Thursday, June 26, 2014

Joe

***DISCLAIMER*** The following review is entirely my opinion. If you comment (which I encourage you to do) be respectful. If you don't agree with my opinion, that's fine. To each their own. These reviews are not meant to be statements of facts or endorsements, I am just sharing my opinions and my perspective when watching the film and is not meant to reflect how these films should be viewed. Finally, the reviews are given on a scale of 0-5. 0, of course, being unwatchable. 1, being terrible. 2, being not great. 3, being okay. 4, being great and 5, being epic! And if you enjoy these reviews feel free to share them and follow the blog or follow me on Twitter (@RevRonster) for links to my reviews and the occasional live-Tweet session of the movie I'm watching! When I rented this DVD from RedBox, I said to the disc, "Hey Joe, what do you know?"  The other people waiting for the RedBox beat me up for that awful joke.




Joe - 4 out of 5

Joe has a simple title, a title that doesn’t give away a damn thing about what the movie is about…other than assuming it is about a guy (maybe a girl) named Joe. However, simplicity is what makes this film work as it is all about the simplest thing in life that is incredibly simple with its simplicity that is simple: human drama.

What's in your dreams?  A shark or something?


Joe (Nicolas Cage) is an ex-con who is trying to live life the best he can with his small business. Sure, he spends some time downing bottles of booze and getting to know hookers on a personal level but the effort is clearly there. One day, he meets a 15 year old boy who comes wandering onto his job site and asks for a job. Joe, reluctantly, gives this boy Gary (Tye Sheridan) a job and, eventually, befriends the kid. He learns that Gary’s family is stuck in a very bad rut. They're poor and living out of a condemned home, his sister is catatonic and his father is an abusive drunk. Joe starts to help Gary with his situation but soon finds himself at a crossroad that will either see Joe finally get on the straight and honorable or down a much darker path.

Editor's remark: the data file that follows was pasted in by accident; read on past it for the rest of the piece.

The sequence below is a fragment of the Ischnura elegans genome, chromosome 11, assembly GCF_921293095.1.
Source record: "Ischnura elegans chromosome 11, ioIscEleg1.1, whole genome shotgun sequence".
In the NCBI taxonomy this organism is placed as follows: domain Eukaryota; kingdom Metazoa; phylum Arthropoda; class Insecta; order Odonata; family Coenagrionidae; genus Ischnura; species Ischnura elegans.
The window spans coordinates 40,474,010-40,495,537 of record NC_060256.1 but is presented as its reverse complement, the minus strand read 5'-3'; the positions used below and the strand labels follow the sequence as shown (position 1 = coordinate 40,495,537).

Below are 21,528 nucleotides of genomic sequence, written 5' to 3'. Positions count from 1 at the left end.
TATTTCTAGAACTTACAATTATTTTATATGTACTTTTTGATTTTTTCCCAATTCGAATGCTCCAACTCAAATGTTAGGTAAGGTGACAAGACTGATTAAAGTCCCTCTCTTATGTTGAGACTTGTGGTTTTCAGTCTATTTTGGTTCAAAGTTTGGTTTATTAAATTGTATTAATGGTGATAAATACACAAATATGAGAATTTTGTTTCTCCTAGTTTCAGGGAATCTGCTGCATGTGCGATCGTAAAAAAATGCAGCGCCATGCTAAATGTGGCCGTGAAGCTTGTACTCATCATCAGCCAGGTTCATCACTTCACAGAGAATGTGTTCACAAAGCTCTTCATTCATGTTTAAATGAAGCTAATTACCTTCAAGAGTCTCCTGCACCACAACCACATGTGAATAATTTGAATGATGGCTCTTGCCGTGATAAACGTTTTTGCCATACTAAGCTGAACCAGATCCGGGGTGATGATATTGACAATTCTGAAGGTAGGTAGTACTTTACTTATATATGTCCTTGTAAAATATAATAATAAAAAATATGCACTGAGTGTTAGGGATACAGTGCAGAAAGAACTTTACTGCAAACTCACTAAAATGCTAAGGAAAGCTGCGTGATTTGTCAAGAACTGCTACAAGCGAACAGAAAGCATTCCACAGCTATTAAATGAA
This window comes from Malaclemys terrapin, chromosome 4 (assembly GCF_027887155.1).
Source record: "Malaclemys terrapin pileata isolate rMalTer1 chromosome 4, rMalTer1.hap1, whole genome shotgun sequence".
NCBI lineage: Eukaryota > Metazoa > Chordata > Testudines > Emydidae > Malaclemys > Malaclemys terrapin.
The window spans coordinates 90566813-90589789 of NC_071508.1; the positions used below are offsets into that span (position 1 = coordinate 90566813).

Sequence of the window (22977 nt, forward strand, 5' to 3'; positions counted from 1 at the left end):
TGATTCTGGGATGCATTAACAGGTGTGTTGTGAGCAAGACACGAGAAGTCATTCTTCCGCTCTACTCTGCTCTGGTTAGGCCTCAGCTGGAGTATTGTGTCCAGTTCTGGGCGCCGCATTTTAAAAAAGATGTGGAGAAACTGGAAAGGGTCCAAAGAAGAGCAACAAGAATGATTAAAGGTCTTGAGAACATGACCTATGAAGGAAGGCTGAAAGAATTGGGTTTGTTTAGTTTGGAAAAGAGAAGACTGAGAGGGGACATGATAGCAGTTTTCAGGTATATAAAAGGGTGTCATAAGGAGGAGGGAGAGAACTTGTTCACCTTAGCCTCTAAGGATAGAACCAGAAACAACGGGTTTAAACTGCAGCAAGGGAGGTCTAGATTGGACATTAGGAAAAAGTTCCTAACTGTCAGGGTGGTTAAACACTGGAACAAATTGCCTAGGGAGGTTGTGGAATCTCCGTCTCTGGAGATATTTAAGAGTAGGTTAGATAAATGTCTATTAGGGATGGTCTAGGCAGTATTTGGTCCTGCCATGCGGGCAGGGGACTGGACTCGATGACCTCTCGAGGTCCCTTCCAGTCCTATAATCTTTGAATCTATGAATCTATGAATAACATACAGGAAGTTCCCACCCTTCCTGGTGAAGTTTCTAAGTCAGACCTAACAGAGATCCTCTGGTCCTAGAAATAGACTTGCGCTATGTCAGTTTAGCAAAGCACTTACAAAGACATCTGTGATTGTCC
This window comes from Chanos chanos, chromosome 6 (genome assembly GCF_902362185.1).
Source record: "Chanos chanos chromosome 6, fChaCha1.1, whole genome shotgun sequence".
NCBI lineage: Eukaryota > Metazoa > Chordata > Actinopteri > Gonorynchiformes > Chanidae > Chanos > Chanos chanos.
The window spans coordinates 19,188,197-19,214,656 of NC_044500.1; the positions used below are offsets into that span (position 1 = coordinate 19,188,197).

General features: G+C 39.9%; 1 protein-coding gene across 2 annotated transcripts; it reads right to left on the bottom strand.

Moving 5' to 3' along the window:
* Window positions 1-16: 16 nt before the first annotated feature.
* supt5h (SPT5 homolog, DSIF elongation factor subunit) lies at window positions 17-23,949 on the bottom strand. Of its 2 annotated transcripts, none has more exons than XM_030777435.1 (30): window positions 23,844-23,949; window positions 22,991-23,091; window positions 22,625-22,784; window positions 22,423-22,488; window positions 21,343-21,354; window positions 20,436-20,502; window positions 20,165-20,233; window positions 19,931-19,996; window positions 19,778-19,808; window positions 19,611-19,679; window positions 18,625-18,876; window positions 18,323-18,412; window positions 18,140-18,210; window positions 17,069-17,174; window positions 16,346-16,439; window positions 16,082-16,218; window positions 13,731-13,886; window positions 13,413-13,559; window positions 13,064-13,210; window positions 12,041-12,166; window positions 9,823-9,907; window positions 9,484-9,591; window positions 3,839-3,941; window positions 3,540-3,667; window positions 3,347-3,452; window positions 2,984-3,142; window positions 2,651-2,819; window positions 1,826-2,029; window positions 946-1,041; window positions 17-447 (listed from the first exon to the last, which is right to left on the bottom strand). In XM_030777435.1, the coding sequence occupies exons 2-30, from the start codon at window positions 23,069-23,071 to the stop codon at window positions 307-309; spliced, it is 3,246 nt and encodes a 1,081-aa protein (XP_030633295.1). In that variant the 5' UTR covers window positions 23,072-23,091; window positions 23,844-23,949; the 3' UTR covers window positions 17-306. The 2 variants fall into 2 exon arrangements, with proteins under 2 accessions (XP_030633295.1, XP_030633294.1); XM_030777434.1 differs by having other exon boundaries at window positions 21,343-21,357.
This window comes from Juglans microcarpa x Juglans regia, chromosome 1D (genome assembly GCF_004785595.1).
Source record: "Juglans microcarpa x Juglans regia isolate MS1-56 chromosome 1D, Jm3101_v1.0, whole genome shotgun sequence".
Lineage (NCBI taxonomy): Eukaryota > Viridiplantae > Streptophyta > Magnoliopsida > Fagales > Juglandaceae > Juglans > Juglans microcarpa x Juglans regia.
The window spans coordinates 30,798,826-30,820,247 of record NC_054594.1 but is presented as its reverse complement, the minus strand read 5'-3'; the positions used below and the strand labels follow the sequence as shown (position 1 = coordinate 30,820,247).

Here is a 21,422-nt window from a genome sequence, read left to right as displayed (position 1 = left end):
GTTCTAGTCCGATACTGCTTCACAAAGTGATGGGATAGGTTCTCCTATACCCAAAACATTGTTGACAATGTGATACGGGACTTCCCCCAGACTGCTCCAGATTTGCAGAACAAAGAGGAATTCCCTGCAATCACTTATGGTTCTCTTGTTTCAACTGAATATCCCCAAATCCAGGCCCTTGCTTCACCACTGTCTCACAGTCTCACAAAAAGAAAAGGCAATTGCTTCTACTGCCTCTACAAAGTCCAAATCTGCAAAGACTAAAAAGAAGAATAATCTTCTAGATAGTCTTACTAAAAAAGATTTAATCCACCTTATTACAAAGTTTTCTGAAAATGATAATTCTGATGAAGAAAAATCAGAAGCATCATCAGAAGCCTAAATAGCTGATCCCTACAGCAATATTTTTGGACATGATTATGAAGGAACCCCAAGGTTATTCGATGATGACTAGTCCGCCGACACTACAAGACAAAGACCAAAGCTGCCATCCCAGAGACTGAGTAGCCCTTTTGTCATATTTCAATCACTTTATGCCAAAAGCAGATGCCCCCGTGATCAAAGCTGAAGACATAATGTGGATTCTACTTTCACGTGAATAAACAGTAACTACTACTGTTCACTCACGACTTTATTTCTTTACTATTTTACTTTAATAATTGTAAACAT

I said a "darker path" but that doesn't mean I'm going to do an easy joke about his less
than stellar career choices.



Joe isn’t a flashy film filled with clever editing, witty one-liners, and over-the-top acting. Nope, instead (like I said in the first paragraph), the movie is just a simple view into human drama. Sure, the movie’s story may have elements that aren’t too common with everyday people in the real world but, at the end of it all, anyone watching it can relate to what they are seeing. You can understand the conundrum that Joe is in as he involves himself in Gary’s life and you can understand Gary’s struggle to get out of the terrible life he is currently trapped in. That’s what makes this film so strong. Sure, occasionally, the story got a little chaotic as you see Joe try to come to terms with the burden that has fallen in his lap and he must decide if he will help or just move on but it all ends up working thanks to the overall drama and the performances from the actors.

Director David Gordon Green, the man who gave us the awesome film Snow Angels and also directed Pineapple Express (really?), Your Highness (wait, is this information accurate?) and The Sitter—wait a god damn second! The same dude who helmed a bad Adventures in Babysitting wannabe with Jonah Hill directed this movie? Eh, I guess that shows how talented and multifaceted he is because he really is capable of highlighting the actors’ performances and the overall depressing tone of the film. It would also explain why Danny McBride was a producer. Not only are the players giving their all with showing you what they are going through, Green emphasizes that with his camera work and use of dull color tones.